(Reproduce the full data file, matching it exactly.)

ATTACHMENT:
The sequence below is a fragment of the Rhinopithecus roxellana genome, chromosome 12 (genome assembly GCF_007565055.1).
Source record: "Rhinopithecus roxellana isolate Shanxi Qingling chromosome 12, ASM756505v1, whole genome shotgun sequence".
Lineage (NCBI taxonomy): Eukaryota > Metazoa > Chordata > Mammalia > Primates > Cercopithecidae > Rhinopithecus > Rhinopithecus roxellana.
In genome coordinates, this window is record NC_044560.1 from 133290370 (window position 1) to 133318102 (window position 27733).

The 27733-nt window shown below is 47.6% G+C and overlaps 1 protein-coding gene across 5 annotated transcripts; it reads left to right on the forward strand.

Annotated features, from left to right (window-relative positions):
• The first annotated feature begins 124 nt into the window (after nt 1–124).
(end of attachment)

The sequence below is a fragment of the Rhinopithecus roxellana genome, chromosome 12 (genome assembly GCF_007565055.1).
Source record: "Rhinopithecus roxellana isolate Shanxi Qingling chromosome 12, ASM756505v1, whole genome shotgun sequence".
Lineage (NCBI taxonomy): Eukaryota > Metazoa > Chordata > Mammalia > Primates > Cercopithecidae > Rhinopithecus > Rhinopithecus roxellana.
In genome coordinates, this window is record NC_044560.1 from 133290370 (window position 1) to 133318102 (window position 27733).

The 27733-nt window shown below is 47.6% G+C and overlaps 1 protein-coding gene across 5 annotated transcripts; it reads left to right on the forward strand.

Annotated features, from left to right (window-relative positions):
• The first annotated feature begins 124 nt into the window (after nt 1–124).